A Day in the Life

The Forsus Appliance

Forsus Appliance in Orthodontics


There are several different types of orthodontic appliances used to correct Class II malocclusion. The Forsus appliance is one of those appliances. A Forsus appliance is a fixed appliance that is attached to the upper and lower teeth. It works by pushing the top teeth back and the bottom teeth forward. Typically, it is placed about 6 months into treatment time. It also stays in the mouth for 6 to 9 months, depending on the severity of the bite.

 

Advantages:

Forsus are used to replace a headgear or elastics. The benefit for patients is that there is no need for a patient to remember to wear their headgear or remembering to replace elastics 3 to 4 times a day. In addition, it is not as visible or as bulky as a headgear. For many patients, Forsus typically works faster. Most importantly, the patients lack of compliance with other methods used to correct Class II malocclusion is not an issue!

Disadvantages:

On occasion the spring rod may come out, leaving the spring rod loosely hanging from the arch wire. Instructions are given to the patient to fix this issue by opening their mouth and putting the rod back into the tube. If for some reason this cannot be done, the patient should be instructed to call their orthodontist immediately. Also, problems like biting the rod may cause the teeth to chip. The first few days after placement, it might be difficult to eat and it will be a little hard to keep clean. Just like anything else associated with braces, the patient will get used to the Forsus appliance after a few days.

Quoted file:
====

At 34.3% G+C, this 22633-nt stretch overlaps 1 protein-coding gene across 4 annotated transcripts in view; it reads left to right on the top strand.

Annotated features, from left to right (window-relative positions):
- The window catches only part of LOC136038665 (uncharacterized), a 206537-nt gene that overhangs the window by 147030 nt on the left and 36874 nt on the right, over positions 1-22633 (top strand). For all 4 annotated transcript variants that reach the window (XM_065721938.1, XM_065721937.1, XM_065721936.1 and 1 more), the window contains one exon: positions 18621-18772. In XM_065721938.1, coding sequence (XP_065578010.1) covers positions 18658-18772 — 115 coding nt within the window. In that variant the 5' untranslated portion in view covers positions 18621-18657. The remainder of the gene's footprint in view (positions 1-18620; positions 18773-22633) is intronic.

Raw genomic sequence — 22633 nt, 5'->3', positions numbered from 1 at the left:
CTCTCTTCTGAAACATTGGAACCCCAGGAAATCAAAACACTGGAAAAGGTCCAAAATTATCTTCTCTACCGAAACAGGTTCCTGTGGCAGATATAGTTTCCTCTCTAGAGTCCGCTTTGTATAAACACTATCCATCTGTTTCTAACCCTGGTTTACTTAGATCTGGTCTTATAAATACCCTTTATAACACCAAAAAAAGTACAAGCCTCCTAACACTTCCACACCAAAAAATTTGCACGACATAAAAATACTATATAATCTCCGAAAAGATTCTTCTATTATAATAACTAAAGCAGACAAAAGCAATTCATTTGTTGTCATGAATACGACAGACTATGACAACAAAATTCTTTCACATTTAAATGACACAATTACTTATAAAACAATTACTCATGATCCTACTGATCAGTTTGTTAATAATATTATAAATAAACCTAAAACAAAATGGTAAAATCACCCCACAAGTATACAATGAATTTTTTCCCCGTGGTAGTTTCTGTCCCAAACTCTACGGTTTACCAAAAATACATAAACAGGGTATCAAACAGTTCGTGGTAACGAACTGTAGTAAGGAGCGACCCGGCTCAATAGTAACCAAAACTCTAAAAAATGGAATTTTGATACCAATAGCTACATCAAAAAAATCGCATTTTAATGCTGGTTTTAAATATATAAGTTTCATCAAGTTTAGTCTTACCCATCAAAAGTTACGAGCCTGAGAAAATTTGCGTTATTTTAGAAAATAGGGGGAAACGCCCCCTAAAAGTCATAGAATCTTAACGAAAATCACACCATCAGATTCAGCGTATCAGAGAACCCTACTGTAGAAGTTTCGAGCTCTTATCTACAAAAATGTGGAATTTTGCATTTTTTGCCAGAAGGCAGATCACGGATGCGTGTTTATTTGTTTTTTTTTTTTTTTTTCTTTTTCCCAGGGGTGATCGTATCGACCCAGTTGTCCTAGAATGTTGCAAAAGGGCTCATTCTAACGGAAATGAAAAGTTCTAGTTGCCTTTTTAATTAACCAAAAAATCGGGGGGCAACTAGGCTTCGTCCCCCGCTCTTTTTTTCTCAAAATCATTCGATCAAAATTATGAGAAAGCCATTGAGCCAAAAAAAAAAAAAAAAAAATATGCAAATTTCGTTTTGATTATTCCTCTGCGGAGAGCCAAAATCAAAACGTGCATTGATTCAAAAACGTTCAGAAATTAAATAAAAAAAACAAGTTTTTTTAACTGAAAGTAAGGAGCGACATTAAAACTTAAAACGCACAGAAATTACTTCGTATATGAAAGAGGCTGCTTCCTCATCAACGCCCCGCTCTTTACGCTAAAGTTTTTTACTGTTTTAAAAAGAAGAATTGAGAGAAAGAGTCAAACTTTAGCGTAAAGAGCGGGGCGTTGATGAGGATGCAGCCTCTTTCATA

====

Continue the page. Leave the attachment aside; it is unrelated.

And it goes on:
Placement:

The Forsus appliance are spring coil rods that are permanently fixed to the patients braces. On each side of the mouth the metal spring is attached to the first upper molar. It is then connected to the lower arch wire between the canines and first bicuspids. It trains the lower jaw to move forward, while pushing the upper teeth back. Some adjusting might be needed at the follow up appointments. The orthodontist assistant will be the one placing the appliance after the orthodontist determines size and pressure strength just as they would with elastics. The orthodontist will also determine at what point in treatment time the patient will be ready for Forsus. The patient is required to be in a rigid (usually stainless steel rectangular wire. Instruments used are a weingart or bird-beak with a basic set-up.

This is one of a few appliances that an orthodontist chooses to use to correct a
Class II malocclusion. Every doctor and office is different and it’s important to get familiar with every orthodontic appliance. By learning what appliance is being used and how they are used will make you a great asset to any orthodontic team.

Written by: Norma Abrica

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